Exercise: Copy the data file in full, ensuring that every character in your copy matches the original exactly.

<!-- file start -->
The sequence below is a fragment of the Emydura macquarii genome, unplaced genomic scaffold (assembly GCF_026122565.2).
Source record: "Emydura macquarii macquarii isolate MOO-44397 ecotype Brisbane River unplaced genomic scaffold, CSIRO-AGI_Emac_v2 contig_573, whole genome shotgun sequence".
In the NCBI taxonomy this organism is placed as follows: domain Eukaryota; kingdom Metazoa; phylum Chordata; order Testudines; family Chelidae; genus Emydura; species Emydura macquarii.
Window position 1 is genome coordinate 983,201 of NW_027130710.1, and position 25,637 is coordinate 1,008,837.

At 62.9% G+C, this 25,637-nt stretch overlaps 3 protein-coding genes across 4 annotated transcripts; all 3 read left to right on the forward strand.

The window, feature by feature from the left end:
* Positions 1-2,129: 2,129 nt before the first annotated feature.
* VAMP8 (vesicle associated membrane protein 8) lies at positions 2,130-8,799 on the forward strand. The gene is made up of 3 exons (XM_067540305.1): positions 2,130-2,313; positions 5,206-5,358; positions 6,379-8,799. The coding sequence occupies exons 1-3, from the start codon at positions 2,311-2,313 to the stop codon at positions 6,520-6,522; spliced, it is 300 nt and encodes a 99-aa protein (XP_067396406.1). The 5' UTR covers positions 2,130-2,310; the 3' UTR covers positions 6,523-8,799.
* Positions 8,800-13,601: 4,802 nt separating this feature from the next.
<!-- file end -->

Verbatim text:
The sequence below is a fragment of the Emydura macquarii genome, unplaced genomic scaffold (assembly GCF_026122565.2).
Source record: "Emydura macquarii macquarii isolate MOO-44397 ecotype Brisbane River unplaced genomic scaffold, CSIRO-AGI_Emac_v2 contig_573, whole genome shotgun sequence".
In the NCBI taxonomy this organism is placed as follows: domain Eukaryota; kingdom Metazoa; phylum Chordata; order Testudines; family Chelidae; genus Emydura; species Emydura macquarii.
Window position 1 is genome coordinate 983,201 of NW_027130710.1, and position 25,637 is coordinate 1,008,837.

At 62.9% G+C, this 25,637-nt stretch overlaps 3 protein-coding genes across 4 annotated transcripts; all 3 read left to right on the forward strand.

The window, feature by feature from the left end:
* Positions 1-2,129: 2,129 nt before the first annotated feature.
* VAMP8 (vesicle associated membrane protein 8) lies at positions 2,130-8,799 on the forward strand. The gene is made up of 3 exons (XM_067540305.1): positions 2,130-2,313; positions 5,206-5,358; positions 6,379-8,799. The coding sequence occupies exons 1-3, from the start codon at positions 2,311-2,313 to the stop codon at positions 6,520-6,522; spliced, it is 300 nt and encodes a 99-aa protein (XP_067396406.1). The 5' UTR covers positions 2,130-2,310; the 3' UTR covers positions 6,523-8,799.
* Positions 8,800-13,601: 4,802 nt separating this feature from the next.